URC Ministry in North Wales

On a sunny Saturday in April three of Horeb’s Elders plus myself attended a day for the URC in North Wales looking at future ministry and leadership across the region. At present the 14 URCs that make up the North Wales region are well served by ordained ministry in various guises. However, as the number of ministers that are available to all the churches of the URC reduces we know that our situation will almost inevitably change. So, whilst at the moment we have 4.5 URC ministers (the half is me!!), we know that in five years’ time this figure will be nearer 2 or 3! It goes without saying that this will present a challenge to all the churches, and the meeting we attended in Holywell was designed to introduce this matter to the 50 or so elders and ministers that were in attendance.

During the meeting we heard from Revd Stephen Best, a minister from Cardiff, who has been working with the 7 URCs in the city who are all currently without ordained Ministry of Word and Sacraments. The situation in Cardiff came about due to a combination of minsters retiring or moving on to other churches. But what might have been seen by some as a crisis for these churches in terms of the lack of leadership and ministry, others saw it as an opportunity for each church to review its life and mission and see how best the churches could work together and be resourced in the work that they hope to do. This has been a transitional process as the churches move from patterns of ministry that they are familiar with, in some cases single church pastorates, to a greater sharing of ordained and lay ministry across the city.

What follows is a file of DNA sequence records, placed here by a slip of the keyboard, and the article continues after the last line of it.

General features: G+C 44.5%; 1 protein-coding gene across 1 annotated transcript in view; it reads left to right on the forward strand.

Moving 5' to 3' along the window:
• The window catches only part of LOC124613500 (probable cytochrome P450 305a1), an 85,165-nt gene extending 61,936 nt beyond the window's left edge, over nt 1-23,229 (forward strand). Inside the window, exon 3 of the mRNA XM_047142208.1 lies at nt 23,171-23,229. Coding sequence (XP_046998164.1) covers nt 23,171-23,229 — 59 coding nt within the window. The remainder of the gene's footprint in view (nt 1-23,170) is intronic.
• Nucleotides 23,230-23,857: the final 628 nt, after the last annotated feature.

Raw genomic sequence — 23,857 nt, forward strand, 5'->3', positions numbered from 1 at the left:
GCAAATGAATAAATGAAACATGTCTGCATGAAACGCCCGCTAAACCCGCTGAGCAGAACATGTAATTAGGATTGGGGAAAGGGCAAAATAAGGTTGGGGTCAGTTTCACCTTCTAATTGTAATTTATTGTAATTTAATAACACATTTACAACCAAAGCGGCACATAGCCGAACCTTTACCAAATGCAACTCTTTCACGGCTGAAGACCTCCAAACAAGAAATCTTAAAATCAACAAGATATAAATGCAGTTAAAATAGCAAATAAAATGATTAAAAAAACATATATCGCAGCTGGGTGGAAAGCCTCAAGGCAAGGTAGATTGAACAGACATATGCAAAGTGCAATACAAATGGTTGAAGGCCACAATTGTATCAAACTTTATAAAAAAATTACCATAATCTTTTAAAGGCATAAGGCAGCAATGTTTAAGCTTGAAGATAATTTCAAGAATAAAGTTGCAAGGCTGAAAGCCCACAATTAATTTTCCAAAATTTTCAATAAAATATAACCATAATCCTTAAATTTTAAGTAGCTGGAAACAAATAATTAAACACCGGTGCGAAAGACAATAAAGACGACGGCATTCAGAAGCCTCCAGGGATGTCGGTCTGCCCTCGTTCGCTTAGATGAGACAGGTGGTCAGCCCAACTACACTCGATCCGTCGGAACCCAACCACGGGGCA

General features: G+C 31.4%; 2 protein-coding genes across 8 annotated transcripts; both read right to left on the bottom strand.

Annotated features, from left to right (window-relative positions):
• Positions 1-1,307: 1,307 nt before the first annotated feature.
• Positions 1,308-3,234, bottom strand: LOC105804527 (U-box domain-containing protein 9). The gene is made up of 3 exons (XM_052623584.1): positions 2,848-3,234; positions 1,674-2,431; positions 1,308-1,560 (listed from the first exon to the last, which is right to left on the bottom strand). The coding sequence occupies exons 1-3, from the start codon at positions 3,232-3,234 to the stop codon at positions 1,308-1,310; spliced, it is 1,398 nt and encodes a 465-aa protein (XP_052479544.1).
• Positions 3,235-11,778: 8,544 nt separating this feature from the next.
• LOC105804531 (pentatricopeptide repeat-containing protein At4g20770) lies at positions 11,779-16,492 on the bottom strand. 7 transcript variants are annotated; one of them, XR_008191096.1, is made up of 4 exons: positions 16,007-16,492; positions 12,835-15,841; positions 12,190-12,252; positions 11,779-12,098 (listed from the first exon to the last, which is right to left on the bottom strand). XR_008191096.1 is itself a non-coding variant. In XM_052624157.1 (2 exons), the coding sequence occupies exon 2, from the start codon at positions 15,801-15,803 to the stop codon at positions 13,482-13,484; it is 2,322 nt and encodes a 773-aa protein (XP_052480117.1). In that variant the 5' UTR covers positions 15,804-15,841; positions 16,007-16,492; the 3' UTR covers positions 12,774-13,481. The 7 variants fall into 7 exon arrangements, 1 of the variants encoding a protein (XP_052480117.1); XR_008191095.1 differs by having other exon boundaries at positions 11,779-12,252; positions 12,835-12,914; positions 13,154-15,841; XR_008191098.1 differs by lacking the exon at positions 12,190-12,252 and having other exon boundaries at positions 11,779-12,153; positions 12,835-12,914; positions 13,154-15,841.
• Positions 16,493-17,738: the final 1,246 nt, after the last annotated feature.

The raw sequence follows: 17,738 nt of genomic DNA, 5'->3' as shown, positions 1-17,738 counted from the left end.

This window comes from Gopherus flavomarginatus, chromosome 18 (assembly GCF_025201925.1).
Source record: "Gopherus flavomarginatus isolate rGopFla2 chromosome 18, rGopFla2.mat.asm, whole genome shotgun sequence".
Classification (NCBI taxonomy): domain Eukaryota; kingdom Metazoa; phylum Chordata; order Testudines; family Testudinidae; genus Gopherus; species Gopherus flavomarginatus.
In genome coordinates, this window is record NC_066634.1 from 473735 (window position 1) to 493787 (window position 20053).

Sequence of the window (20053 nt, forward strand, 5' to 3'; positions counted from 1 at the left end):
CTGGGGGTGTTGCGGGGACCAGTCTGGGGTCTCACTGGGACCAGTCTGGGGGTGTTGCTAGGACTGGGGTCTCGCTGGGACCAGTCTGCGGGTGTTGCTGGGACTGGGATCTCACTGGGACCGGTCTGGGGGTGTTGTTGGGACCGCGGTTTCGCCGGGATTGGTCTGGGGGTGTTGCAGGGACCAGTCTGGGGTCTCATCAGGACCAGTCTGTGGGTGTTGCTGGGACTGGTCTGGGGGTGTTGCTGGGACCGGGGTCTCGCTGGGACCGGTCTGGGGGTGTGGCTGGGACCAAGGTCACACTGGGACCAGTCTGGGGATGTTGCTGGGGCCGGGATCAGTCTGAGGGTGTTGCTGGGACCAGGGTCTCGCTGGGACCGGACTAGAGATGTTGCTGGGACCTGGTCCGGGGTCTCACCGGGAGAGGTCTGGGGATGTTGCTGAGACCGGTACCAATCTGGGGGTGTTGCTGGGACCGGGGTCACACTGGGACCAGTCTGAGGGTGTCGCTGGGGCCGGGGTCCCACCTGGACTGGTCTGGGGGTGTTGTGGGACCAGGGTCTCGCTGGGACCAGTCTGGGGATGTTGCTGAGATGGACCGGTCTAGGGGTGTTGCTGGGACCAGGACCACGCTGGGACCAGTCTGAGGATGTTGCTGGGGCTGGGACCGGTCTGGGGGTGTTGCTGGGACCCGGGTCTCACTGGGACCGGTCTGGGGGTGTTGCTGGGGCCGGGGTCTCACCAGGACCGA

It is recognised that North Wales is not the same as Cardiff and there are significant differences between the city and our more rural context of town and village churches. However, the churches in North Wales do have a history of working together and discussion revealed the many gifts that we have within our churches, some of which we already share. How best we use these gifts for the wider benefit of our churches will take time and plenty of prayerful discussion. How best we use the dwindling resource that is ordained ministry of Word and Sacraments will take wisdom and the courage to learn to do things in a different way. We know that some difficult decisions lie ahead as our situation changes, but rather than burying our heads in the sand and doing nothing, we look to plan ahead for the future so that as local congregations of the URC we might continue to share in God’s mission in the communities where we are set. Watch this space.